I’ve always loved the quote “Commitment is staying true to what you said you would do long after the mood that you said it in has left” by Inky Johnson. I strive to live by this …
I’ve always loved the quote “Commitment is staying true to what you said you would do long after the mood that you said it in has left” by Inky Johnson. I strive to live by this rule each and every day and let me tell you, it is not easy.
It’s easy to follow through on our commitments when everything is going well, but that changes quickly as soon as an obstacle is thrown in our path. I believe it’s our willingness to keep moving forward and generating wins when life is tough, rather than when life is good, that will determine our success.
One of the greatest habits we can develop in order to stay true to our commitments when life is challenging is discipline. There are always going to be things we need to do in order to reach our goals that we either don’t want to do or don’t like doing. Although discipline has been demonized lately, it is the habit that will allow us to keep our commitments and accomplish our goals.
Opponents believe being disciplined means to be ruthless with ourselves, beat ourselves up, give up, and constantly start over. I don’t view discipline in this way, and I don’t think we can be successful without building this skill.
There are a few definitions of discipline I especially like and are as follows from Merriam-Webster: control gained by enforcing obedience or order, an orderly or prescribed pattern of behavior, and to train or develop by instruction and exercise especially in self-control.
I particularly like these definitions because I believe setting boundaries and having appropriate punishments when we step out of line in regards to our goals is an important part of being the best version of ourselves, and we must show up every day and practice our self-control skills if we want to improve them.
In practicing discipline, I like to split myself into two people, both working together to achieve my goal. One part is truly me, the person seeking the achievement and who needs to follow the instructions and practice self-control. The other part of me is my coach, the one who is assisting me toward the best path to keep my commitments, even when I don’t feel like it.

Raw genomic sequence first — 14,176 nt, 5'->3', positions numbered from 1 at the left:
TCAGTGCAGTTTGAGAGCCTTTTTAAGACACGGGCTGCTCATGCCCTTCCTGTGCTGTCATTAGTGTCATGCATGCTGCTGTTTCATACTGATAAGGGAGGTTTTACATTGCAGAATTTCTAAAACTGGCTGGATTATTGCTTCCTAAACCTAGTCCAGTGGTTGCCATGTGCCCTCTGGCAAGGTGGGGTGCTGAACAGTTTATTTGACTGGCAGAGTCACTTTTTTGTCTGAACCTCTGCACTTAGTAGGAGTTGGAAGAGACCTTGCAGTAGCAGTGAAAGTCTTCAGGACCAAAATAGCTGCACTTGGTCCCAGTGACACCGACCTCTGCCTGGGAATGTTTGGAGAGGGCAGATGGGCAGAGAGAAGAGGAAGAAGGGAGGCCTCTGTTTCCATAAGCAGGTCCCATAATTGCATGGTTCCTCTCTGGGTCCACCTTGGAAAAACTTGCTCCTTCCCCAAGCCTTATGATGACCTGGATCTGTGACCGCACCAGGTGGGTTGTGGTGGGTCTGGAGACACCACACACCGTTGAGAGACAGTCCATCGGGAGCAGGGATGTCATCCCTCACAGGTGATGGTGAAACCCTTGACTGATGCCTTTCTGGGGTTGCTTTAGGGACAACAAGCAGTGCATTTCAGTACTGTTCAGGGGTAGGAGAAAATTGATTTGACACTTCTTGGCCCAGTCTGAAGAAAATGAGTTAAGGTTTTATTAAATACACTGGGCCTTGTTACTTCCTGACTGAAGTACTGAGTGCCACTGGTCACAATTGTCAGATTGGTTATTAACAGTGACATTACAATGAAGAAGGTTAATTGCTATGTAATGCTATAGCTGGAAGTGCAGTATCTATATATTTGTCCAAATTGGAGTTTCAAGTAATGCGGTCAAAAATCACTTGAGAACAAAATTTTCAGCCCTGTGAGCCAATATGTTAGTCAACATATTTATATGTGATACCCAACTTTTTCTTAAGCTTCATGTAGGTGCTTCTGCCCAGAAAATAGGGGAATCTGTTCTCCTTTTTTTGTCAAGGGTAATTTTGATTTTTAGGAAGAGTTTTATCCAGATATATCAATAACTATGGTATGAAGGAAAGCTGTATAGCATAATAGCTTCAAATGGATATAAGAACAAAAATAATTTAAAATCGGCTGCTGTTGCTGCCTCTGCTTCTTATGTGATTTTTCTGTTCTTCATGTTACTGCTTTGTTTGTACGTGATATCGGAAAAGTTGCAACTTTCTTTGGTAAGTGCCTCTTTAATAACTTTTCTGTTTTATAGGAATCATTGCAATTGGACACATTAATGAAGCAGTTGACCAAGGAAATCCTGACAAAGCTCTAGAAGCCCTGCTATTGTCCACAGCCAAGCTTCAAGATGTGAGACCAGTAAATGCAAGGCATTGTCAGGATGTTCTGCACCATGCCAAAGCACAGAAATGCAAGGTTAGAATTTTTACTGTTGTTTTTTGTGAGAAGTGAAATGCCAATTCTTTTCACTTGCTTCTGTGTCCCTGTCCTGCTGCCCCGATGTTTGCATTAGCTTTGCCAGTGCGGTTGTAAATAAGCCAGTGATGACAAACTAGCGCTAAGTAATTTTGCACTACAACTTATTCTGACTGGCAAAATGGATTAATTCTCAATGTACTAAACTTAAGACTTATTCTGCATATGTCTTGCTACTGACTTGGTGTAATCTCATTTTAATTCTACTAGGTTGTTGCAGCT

I am responsible for coming up with my goal, the required tasks to achieve it, and for showing up to practice willing and able to move forward each day. My coach is responsible for motivating me when I am feeling frustrated, for enforcing the rules and boundaries I’ve set in regards to the tasks I must complete, and for helping me get back on track in the event that I mess up.
Boundaries are crucial when it comes to building discipline because they define what our prescribed pattern of behavior should look like and what exactly we’re showing up to practice each day. They are created when we can see our goal and the path to get there clearly, they help keep us on the right path when it becomes difficult to see and easy to second guess ourselves, and also help us move forward before we have any wins to fuel us.
It’s up to you to show up each day and practice your self-control in relation to your goals. The more we can do this, even with seemingly simple tasks, the more momentum we will generate to help us use our skill and habit of discipline when we need it most. Discipline is the key to keeping our promises to ourselves, long after the mood we made them in has left us.
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